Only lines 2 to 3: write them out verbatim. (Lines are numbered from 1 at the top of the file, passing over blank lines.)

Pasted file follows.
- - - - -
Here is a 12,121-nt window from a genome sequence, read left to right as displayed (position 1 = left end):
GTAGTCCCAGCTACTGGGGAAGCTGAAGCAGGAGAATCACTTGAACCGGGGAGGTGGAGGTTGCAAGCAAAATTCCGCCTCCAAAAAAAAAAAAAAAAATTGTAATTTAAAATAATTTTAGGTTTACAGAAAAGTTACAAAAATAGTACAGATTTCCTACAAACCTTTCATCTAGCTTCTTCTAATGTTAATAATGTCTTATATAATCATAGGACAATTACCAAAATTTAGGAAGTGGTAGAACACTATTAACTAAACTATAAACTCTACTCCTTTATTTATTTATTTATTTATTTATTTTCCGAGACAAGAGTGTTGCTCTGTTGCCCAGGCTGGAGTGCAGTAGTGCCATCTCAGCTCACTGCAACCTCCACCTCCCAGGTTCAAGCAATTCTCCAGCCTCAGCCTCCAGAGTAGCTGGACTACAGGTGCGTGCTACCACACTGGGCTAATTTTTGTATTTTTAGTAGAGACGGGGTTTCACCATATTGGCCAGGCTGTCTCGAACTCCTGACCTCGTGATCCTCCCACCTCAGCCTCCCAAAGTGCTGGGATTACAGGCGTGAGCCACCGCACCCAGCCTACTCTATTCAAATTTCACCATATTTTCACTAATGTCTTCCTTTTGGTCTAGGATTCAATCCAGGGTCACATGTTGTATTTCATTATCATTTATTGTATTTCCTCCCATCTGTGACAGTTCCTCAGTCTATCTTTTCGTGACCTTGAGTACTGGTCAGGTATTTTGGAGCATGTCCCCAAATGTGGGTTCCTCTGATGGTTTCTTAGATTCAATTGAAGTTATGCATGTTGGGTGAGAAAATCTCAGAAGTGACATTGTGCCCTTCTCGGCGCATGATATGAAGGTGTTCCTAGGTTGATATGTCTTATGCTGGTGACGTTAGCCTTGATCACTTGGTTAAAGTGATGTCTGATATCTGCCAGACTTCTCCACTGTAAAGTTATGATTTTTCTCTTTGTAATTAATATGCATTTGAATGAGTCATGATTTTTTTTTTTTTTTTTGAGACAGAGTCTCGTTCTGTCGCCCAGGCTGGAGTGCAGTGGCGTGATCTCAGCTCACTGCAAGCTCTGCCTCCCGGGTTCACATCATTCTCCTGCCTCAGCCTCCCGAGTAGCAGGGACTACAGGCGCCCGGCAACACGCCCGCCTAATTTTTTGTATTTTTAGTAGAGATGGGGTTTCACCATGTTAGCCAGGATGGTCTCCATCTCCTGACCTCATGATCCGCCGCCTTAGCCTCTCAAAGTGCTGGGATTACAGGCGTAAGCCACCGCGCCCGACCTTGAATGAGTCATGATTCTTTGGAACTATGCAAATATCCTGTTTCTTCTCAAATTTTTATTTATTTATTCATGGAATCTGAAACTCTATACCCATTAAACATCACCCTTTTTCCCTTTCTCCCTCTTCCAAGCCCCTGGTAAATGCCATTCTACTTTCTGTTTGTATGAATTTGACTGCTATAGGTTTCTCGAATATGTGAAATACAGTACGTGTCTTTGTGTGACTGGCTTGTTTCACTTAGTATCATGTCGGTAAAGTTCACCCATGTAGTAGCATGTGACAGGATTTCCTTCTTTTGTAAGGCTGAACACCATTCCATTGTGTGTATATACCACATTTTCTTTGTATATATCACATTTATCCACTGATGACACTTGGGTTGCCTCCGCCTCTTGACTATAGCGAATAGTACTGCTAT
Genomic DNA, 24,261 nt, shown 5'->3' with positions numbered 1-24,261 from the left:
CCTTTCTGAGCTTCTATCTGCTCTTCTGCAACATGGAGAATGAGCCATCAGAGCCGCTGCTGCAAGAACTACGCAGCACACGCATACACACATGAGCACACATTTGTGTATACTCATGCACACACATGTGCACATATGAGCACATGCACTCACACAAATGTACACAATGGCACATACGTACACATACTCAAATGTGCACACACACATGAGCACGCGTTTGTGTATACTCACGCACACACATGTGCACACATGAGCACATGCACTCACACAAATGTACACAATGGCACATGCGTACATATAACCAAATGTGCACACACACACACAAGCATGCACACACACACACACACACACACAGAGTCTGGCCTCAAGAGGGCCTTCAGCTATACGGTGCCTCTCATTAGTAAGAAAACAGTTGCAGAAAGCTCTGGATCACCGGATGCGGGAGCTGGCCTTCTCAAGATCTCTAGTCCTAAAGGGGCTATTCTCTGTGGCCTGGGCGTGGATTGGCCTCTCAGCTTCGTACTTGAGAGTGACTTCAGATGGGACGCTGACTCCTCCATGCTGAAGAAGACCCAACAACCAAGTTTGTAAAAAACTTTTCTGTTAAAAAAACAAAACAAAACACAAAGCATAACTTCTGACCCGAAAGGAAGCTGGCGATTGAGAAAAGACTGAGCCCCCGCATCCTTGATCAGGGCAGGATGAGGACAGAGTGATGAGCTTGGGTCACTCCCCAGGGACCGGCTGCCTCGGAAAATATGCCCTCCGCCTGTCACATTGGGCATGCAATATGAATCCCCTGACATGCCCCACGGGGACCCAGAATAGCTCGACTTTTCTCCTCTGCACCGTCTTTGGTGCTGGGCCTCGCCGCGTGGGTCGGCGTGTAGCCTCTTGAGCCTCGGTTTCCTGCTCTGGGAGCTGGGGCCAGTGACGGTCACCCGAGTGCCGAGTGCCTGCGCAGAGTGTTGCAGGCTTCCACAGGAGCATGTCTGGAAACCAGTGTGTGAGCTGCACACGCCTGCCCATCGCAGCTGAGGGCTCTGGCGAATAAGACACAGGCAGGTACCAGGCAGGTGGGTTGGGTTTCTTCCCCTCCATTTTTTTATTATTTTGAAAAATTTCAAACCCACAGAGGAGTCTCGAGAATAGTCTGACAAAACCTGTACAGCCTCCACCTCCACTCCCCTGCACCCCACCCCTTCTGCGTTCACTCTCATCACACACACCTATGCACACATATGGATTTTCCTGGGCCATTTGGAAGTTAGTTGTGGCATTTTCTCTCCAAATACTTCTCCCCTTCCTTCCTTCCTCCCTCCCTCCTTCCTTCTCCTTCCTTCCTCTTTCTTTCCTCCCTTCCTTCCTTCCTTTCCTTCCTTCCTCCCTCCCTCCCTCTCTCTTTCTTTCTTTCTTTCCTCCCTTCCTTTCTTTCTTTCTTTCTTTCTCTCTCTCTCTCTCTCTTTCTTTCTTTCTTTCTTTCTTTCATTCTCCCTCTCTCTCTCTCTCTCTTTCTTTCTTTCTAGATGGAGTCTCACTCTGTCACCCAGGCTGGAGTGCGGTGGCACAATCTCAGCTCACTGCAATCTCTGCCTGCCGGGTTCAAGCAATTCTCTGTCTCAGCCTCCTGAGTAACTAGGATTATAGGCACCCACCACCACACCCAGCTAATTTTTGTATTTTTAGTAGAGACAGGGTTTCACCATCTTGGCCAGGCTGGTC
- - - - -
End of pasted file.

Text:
GTAGTCCCAGCTACTGGGGAAGCTGAAGCAGGAGAATCACTTGAACCGGGGAGGTGGAGGTTGCAAGCAAAATTCCGCCTCCAAAAAAAAAAAAAAAAATTGTAATTTAAAATAATTTTAGGTTTACAGAAAAGTTACAAAAATAGTACAGATTTCCTACAAACCTTTCATCTAGCTTCTTCTAATGTTAATAATGTCTTATATAATCATAGGACAATTACCAAAATTTAGGAAGTGGTAGAACACTATTAACTAAACTATAAACTCTACTCCTTTATTTATTTATTTATTTATTTATTTTCCGAGACAAGAGTGTTGCTCTGTTGCCCAGGCTGGAGTGCAGTAGTGCCATCTCAGCTCACTGCAACCTCCACCTCCCAGGTTCAAGCAATTCTCCAGCCTCAGCCTCCAGAGTAGCTGGACTACAGGTGCGTGCTACCACACTGGGCTAATTTTTGTATTTTTAGTAGAGACGGGGTTTCACCATATTGGCCAGGCTGTCTCGAACTCCTGACCTCGTGATCCTCCCACCTCAGCCTCCCAAAGTGCTGGGATTACAGGCGTGAGCCACCGCACCCAGCCTACTCTATTCAAATTTCACCATATTTTCACTAATGTCTTCCTTTTGGTCTAGGATTCAATCCAGGGTCACATGTTGTATTTCATTATCATTTATTGTATTTCCTCCCATCTGTGACAGTTCCTCAGTCTATCTTTTCGTGACCTTGAGTACTGGTCAGGTATTTTGGAGCATGTCCCCAAATGTGGGTTCCTCTGATGGTTTCTTAGATTCAATTGAAGTTATGCATGTTGGGTGAGAAAATCTCAGAAGTGACATTGTGCCCTTCTCGGCGCATGATATGAAGGTGTTCCTAGGTTGATATGTCTTATGCTGGTGACGTTAGCCTTGATCACTTGGTTAAAGTGATGTCTGATATCTGCCAGACTTCTCCACTGTAAAGTTATGATTTTTCTCTTTGTAATTAATATGCATTTGAATGAGTCATGATTTTTTTTTTTTTTTTTGAGACAGAGTCTCGTTCTGTCGCCCAGGCTGGAGTGCAGTGGCGTGATCTCAGCTCACTGCAAGCTCTGCCTCCCGGGTTCACATCATTCTCCTGCCTCAGCCTCCCGAGTAGCAGGGACTACAGGCGCCCGGCAACACGCCCGCCTAATTTTTTGTATTTTTAGTAGAGATGGGGTTTCACCATGTTAGCCAGGATGGTCTCCATCTCCTGACCTCATGATCCGCCGCCTTAGCCTCTCAAAGTGCTGGGATTACAGGCGTAAGCCACCGCGCCCGACCTTGAATGAGTCATGATTCTTTGGAACTATGCAAATATCCTGTTTCTTCTCAAATTTTTATTTATTTATTCATGGAATCTGAAACTCTATACCCATTAAACATCACCCTTTTTCCCTTTCTCCCTCTTCCAAGCCCCTGGTAAATGCCATTCTACTTTCTGTTTGTATGAATTTGACTGCTATAGGTTTCTCGAATATGTGAAATACAGTACGTGTCTTTGTGTGACTGGCTTGTTTCACTTAGTATCATGTCGGTAAAGTTCACCCATGTAGTAGCATGTGACAGGATTTCCTTCTTTTGTAAGGCTGAACACCATTCCATTGTGTGTATATACCACATTTTCTTTGTATATATCACATTTATCCACTGATGACACTTGGGTTGCCTCCGCCTCTTGACTATAGCGAATAGTACTGCTAT
Genomic DNA, 24,261 nt, shown 5'->3' with positions numbered 1-24,261 from the left: